Ravishing Minerva Viola Morne

Back in 2014, I conceived the idea for a new series of books, historical romances based in the Regency period. Entitled The Marriage Broker, the series would tell three interconnecting love stories, with very loose allusions to three fairy tales. Mrs. Minerva Pringle, marriage broker and spy—or agent for the Crown—was a secondary figure in the first two books, accompanied by the faithful Oliver, her foster brother.

I always know how my books end before I begin writing. Anything else makes no sense. But when I started How to Marry a Beast, my Beauty and the Beast story, I had the hazy idea that Minerva’s husband would re-surface in the last book, confessing his devotion and winning her love. But then something happened. I know that the most dedicated of plotters may sneer, but Oliver changed my mind. He was so…hero-like. Strong, devoted, a man of few words ready to defend those in need. It didn’t hurt that he was handsome, with long dark hair and broad shoulders.

So, if I couldn’t resist Oliver, how could Minerva? Over the course of writing that first book, it became evident how close Minerva and Oliver were—and how perfectly matched they were. Their relationship grew throughout the second book, How to Rescue Rapunzel, when they were involved with assisting Thor and Angelica to find their own happy ending. And then Minerva’s husband showed up at the end of that story—with a cliff hanger no less.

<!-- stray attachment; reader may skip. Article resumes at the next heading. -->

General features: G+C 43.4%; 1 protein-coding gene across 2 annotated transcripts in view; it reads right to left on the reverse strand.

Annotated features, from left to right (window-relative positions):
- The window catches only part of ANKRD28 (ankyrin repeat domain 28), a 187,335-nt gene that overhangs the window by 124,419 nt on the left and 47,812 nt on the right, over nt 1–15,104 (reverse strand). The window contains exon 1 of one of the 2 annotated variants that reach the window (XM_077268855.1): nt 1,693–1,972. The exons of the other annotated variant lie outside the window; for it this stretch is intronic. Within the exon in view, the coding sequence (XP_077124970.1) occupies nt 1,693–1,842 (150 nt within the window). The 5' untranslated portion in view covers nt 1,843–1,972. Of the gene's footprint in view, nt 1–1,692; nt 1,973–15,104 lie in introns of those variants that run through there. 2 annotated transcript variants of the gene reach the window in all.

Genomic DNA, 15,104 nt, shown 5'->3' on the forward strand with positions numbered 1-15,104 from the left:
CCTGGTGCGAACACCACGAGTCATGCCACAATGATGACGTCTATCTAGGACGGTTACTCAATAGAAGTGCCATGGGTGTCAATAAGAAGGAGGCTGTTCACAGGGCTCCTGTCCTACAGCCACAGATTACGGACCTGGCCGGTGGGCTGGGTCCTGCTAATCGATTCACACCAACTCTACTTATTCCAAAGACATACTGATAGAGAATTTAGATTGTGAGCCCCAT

And then I couldn’t finish the book! I wrote other books and kept going back to Minerva and Oliver, without ever completing their story. I kept writing it, bit by bit, until the problem revealed itself. Oliver had been cast as the second banana in the two previous books, a solid supporting character. In order for Oliver to become the hero of his own story (apologies to Charles Dickens) I needed to know more about him and about where he came from. I had to go back to the beginning.

I adored Minerva, but here I faced another set of problems. I had a solid grasp of Minerva, who she was and what she sounded like—brave, resourceful, no-nonsense, and not very warm-hearted. Again, why was she like this? Oliver’s backstory begat Minerva’s. As I wrote it, I realized the germ of Mrs. Pringle’s origins had been in my mind since the beginning. I knew Minerva believed her husband had nearly killed her, but I had to go back to her childhood to really discover what made her tick.

I had planned that Minerva’s story would allude to Little Red Riding Hood and once I began to really get into the story, I saw how the fairy tale could work within Ravishing Minerva—at least, I hope it did!

So, farewell, Mrs. Pringle. It was a pleasure to meet you.